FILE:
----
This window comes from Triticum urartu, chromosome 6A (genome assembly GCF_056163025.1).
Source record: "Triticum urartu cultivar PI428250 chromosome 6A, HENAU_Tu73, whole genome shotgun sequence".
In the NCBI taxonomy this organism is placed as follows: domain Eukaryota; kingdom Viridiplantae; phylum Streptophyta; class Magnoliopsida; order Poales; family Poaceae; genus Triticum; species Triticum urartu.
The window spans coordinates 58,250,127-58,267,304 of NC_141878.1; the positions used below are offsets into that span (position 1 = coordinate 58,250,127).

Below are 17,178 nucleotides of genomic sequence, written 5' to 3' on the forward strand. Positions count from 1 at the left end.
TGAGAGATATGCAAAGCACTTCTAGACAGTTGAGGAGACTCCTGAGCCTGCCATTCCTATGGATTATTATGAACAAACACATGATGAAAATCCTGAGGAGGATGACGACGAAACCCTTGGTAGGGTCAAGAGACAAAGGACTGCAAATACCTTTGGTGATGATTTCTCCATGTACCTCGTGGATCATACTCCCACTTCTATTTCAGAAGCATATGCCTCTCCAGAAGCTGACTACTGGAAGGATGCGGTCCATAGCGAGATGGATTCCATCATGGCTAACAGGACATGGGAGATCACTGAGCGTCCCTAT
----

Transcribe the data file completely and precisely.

This window comes from Triticum urartu, chromosome 6A (genome assembly GCF_056163025.1).
Source record: "Triticum urartu cultivar PI428250 chromosome 6A, HENAU_Tu73, whole genome shotgun sequence".
In the NCBI taxonomy this organism is placed as follows: domain Eukaryota; kingdom Viridiplantae; phylum Streptophyta; class Magnoliopsida; order Poales; family Poaceae; genus Triticum; species Triticum urartu.
The window spans coordinates 58,250,127-58,267,304 of NC_141878.1; the positions used below are offsets into that span (position 1 = coordinate 58,250,127).

Below are 17,178 nucleotides of genomic sequence, written 5' to 3' on the forward strand. Positions count from 1 at the left end.
TGAGAGATATGCAAAGCACTTCTAGACAGTTGAGGAGACTCCTGAGCCTGCCATTCCTATGGATTATTATGAACAAACACATGATGAAAATCCTGAGGAGGATGACGACGAAACCCTTGGTAGGGTCAAGAGACAAAGGACTGCAAATACCTTTGGTGATGATTTCTCCATGTACCTCGTGGATCATACTCCCACTTCTATTTCAGAAGCATATGCCTCTCCAGAAGCTGACTACTGGAAGGATGCGGTCCATAGCGAGATGGATTCCATCATGGCTAACAGGACATGGGAGATCACTGAGCGTCCCTAT